As I read accounts on the standoff between public union supporters and the governor of my home state, I kinda winced at a word: prosperity. In a write-up about the billionaire Koch Brothers, the NYT cites a letter sent by Charles Koch, appealing to conservative business leaders to engage in future political activism:
“If not us, who? If not now, when?” said the letter, which invited other conservatives to a retreat in January in Rancho Mirage, Calif. “It is up to us to combat what is now the greatest assault on American freedom and prosperity in our lifetimes.”
Prosperity. Defined as ‘a successful, flourishing, or thriving condition, especially in financial respects; good fortune.’ Here, culturally, we now have divergent views of what that even means in its total application. A billionaire writes to other million mcbillionaires beseeching them to engage in political activism against the greatest assault on American freedom and prosperity. What is that exactly? The passage of the health care reform act and subsequent extension of the Bush era tax breaks were key indicators of the end of American freedom and prosperity. The Dow is trading above 12,000 is an indicator, no? Walker has made certain tax concessions for business interests to operate within Wisconsin, concessions that have contributed to the budget shortfall the Dairy State now faces.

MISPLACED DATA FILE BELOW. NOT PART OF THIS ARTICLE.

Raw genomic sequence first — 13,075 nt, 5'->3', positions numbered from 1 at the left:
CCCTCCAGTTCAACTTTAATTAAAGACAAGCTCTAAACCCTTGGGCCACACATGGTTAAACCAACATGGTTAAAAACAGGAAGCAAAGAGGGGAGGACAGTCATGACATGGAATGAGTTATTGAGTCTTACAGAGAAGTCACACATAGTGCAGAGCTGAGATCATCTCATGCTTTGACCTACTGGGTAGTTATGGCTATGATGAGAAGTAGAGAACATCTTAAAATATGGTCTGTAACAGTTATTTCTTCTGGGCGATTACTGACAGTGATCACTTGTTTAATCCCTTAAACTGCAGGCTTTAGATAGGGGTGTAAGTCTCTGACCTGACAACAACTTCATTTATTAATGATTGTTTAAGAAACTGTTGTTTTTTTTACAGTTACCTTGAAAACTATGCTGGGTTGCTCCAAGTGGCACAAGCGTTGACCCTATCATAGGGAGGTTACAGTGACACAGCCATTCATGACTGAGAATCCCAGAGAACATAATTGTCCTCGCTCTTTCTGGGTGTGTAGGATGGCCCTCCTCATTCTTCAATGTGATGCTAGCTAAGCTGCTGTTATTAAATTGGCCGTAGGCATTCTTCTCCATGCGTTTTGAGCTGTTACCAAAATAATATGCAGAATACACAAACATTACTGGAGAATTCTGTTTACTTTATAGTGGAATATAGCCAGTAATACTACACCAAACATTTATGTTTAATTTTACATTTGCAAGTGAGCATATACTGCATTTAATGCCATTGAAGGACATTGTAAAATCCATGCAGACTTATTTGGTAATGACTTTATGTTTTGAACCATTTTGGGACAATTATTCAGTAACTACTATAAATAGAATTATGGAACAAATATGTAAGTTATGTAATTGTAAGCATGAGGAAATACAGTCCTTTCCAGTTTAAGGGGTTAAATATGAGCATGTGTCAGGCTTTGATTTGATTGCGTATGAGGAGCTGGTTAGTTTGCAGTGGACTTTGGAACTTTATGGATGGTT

At this point in the conflict, we know that Scott Walker’s stance to shore up the state budget deficit does not require ceding the right for public unions to collectively bargain. It’s simply a political power move in a weak economy.
I’ve been thinking about work and quality of life for some time. Beyond my own struggles, but collectively, beyond the concept of the narrative of the American Dream. Balloon Juice’s E.D. Kain hits some major notes for me here:
“Do we want a ‘right to work’ for whatever big business dictates, or a ‘right to work with dignity’? Because that’s what’s being stripped from the American worker more than anything else. With every new round of layoffs and outsourcing, the dignity of the American worker is diminished.”
We’ve read stories about how American wages have stalled over the years, benefits reduced, and total number of hours the average American works (‘in 2005 annual hours worked in the US were 15% higher than the European Union (EU15) average’). We know that we’ve overleveraged our own resources to keep pace with tokens of American dream of prosperity (see: the housing market, credit card debt per household, etc). to maintain that myth of prosperity for the middle class/working class. We take our work seriously. Even when there’s high unemployment. We believe that it’ll lead us to the good life, the prosperous life. Can unionization guarantee that?
And I have complicated feelings about unions. I’ve been a member of a public union and I’ve worked for a corporation. Some unions (see: construction) have been known to be selective in bringing in new members (see: black men). Still, I don’t believe that public unions should be stripped of their right to collectively bargain. If business leaders can create organizations to advocate for their interests (see: Citizens United v. Federal Electoral Commission), why on earth would we not permit workers (public and private) to do the same? I’m seriously searching for an answer on some false equivalency tip (see: liberals, Jon Stewart). I’m loathed to find one. Continue reading